Faith Communities Hold World Leaders Accountable at U.N. Climate Negotiations

Commentary
KATOWICE, Silesia, POLAND, December 8, 2018, March for Climate during Conference of the Parties COP24. Editorial credit: Bernadetta Sarat / Shutterstock.com

The United Nations climate negotiations in Katowice, Poland — the follow-up to the blockbuster 2015 Paris conference — came to a dramatic close on Dec. 15 with the adoption of the "Katowice Climate Package."

The package represents significant progress on global climate action and will allow nations to move forward in setting and meeting greenhouse gas emissions reduction targets over the next five years. However, the roadmap will need major improvements to reach the level of “ambition” the scientific community says is needed to protect the most vulnerable.

In October, the Intergovernmental Panel on Climate Change (IPCC), an internationally constituted scientific body, published a landmark report on climate change laying out what the global community needs to do to prevent global catastrophe. Rather than responding with moral leadership when confronted with its release, the United States found itself in the company of Russia, Saudi Arabia, and Kuwait in weakening language supporting the report. In a similar fashion, the U.S. opposed including strong protections for human rights in the Katowice package and failed to sign on to a landmark statement supporting the rights and wellbeing of workers in economies transitioning away from fossil fuels.

Representatives from faith communities were among the stakeholders gathered in Poland to hold negotiators accountable. U.S. faith leaders in particular were there to clarify that, while President Trump has signaled he will withdraw from the Paris Agreement, Americans are still committed. Interfaith Power & Light presented U.N. leaders with scrolls featuring more than 12,000 names of U.S. congregations and people of faith who have taken the "Paris Pledge" to reduce emissions and work for strong U.S. climate action.

Faith communities see the human face of climate change around the world through global missions, disaster response, and immigration ministries. The call to love one’s neighbor and care for the vulnerable is taking on grave new meaning as denominations, faith-based charities, and local congregations throughout the world and here in the U.S. respond to what has become a constant onslaught of extreme environmental events fueled by warmer temperatures. As American faith communities see their neighbors around the world endangered and their resources swallowed up by billion-dollar disaster response and recovery operations, they are increasingly united in calling for stronger U.S. climate action.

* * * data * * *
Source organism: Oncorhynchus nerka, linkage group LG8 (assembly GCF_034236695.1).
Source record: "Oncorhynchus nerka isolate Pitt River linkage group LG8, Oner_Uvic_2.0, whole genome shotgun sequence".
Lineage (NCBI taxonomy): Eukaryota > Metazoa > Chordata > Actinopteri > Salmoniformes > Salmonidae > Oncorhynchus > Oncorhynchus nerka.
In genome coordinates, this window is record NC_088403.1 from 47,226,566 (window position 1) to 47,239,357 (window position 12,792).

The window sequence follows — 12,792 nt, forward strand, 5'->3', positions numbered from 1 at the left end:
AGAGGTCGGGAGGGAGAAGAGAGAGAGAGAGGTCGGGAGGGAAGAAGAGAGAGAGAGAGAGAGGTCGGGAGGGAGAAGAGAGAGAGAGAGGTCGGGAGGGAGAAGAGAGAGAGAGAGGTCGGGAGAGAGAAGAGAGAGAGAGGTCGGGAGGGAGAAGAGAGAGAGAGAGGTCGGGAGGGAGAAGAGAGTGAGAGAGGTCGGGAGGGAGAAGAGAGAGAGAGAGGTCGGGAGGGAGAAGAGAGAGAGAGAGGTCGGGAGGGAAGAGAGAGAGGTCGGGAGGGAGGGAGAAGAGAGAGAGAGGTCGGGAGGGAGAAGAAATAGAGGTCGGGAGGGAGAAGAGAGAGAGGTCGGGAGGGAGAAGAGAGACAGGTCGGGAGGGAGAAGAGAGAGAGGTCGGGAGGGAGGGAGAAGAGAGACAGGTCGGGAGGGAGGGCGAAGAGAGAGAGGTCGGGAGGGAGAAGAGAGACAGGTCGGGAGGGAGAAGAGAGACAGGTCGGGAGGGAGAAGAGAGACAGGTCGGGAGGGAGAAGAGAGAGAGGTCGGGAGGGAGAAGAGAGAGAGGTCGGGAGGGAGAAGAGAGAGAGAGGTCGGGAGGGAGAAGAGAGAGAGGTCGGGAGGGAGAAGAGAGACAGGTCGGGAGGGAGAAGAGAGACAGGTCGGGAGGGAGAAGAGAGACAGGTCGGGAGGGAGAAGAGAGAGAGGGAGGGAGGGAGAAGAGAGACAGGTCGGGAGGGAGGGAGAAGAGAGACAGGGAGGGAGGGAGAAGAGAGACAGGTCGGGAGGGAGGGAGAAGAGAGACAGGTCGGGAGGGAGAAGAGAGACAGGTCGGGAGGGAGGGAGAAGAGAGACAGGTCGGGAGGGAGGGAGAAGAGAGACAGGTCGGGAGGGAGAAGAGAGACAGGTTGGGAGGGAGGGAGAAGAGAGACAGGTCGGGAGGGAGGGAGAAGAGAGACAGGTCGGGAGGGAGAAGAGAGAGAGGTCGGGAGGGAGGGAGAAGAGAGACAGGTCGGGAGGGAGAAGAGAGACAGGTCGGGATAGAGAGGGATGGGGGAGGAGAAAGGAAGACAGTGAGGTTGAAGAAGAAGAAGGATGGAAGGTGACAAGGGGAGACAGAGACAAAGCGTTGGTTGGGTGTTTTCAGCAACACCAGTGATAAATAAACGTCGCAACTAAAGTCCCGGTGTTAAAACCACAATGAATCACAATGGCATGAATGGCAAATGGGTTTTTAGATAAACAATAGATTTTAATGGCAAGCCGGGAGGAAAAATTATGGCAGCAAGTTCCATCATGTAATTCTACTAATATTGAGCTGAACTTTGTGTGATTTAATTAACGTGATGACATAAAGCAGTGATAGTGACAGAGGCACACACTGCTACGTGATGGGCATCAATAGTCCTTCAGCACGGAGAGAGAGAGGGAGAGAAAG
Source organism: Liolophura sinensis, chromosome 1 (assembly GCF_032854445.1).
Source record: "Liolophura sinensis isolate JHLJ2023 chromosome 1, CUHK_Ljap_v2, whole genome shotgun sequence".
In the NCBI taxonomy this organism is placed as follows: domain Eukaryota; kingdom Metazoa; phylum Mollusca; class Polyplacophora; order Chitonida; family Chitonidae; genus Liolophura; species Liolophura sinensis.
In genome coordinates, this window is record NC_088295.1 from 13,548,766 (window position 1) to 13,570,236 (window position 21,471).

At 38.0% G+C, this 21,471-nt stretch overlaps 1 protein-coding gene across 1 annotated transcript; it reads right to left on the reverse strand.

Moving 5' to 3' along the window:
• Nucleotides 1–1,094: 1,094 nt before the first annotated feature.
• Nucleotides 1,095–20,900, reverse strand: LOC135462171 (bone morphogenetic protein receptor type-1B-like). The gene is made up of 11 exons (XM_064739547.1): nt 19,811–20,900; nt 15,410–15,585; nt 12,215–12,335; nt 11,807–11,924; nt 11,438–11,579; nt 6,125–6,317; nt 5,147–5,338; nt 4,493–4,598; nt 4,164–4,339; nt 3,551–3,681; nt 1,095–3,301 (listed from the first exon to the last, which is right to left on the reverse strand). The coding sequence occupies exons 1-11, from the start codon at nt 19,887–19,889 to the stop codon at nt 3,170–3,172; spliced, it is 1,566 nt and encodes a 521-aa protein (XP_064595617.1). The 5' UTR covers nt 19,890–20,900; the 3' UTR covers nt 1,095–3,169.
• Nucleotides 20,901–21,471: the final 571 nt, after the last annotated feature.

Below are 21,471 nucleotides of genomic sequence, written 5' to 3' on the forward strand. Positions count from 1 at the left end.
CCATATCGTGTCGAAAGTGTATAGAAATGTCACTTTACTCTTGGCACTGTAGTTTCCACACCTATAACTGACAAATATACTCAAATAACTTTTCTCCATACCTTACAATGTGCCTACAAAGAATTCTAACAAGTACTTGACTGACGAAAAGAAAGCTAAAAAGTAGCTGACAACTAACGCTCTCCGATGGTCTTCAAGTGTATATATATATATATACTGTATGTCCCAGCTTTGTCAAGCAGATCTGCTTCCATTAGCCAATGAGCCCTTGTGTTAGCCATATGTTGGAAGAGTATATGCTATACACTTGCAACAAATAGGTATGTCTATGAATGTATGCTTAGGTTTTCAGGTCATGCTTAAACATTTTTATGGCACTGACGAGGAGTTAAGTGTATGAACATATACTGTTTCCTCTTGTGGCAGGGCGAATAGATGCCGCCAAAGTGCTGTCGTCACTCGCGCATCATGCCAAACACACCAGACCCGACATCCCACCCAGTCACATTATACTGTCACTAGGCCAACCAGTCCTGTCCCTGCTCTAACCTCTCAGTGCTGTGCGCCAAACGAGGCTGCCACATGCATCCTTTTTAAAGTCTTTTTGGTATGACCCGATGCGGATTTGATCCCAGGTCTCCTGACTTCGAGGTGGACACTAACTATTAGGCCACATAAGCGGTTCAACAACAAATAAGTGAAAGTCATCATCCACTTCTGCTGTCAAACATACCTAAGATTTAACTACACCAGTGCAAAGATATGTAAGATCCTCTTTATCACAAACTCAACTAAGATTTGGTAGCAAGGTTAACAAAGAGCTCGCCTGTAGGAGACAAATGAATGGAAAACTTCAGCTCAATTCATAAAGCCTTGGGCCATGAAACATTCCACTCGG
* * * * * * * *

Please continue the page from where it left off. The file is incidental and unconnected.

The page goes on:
Across the country, congregations are organizing to pass meaningful clean energy legislation at the local and state level. With broad support from faith groups across the District of Columbia, the D.C. Council just voted to pass the most ambitious renewable energy goal in the U.S. — 100 percent by 2032. Rev. James Coleman, of All Nations Baptist Church, testified on behalf of the bill saying, "As a Pastor, I cringe in sadness and anguish when I consider the abuse humankind has with contempt inflicted disregard for God’s created earth." By adding a moral lens to clean energy campaigns, congregations are stepping up in faith in their communities.

Katharine Hayhoe, a climate scientist, evangelical Christian, and member of the IPCC, says that the most important thing one can do about climate change is talk about it. It’s important that we break the climate silence in our sanctuaries. A great place to start is by participating in Faith Climate Action Week. Every April, thousands of congregations participate in this 10-day interfaith celebration of creation by preaching about climate change from the pulpit, organizing workshops, and leading classes on faith and the environment.

This year’s climate negotiations will have impacts for decades to come — not just on carbon emissions but on vulnerable people in the U.S. and worldwide. The international agreement is not a silver bullet, but rather a piece of the puzzle that requires all of us to continue in this sacred work of advocating for action on climate. In calling for climate action and climate justice, we are bearing witness to the truth all our faiths proclaim: The Earth is the Lord’s and the fulness thereof.

Avery Davis Lamb is Federal Policy Associate for Interfaith Power & Light and Director of Faithful Advocacy for the DC, Maryland, Northern Virginia affiliate.

Bee Moorhead is the Executive Director of the Texas Interfaith Center for Public Policy.

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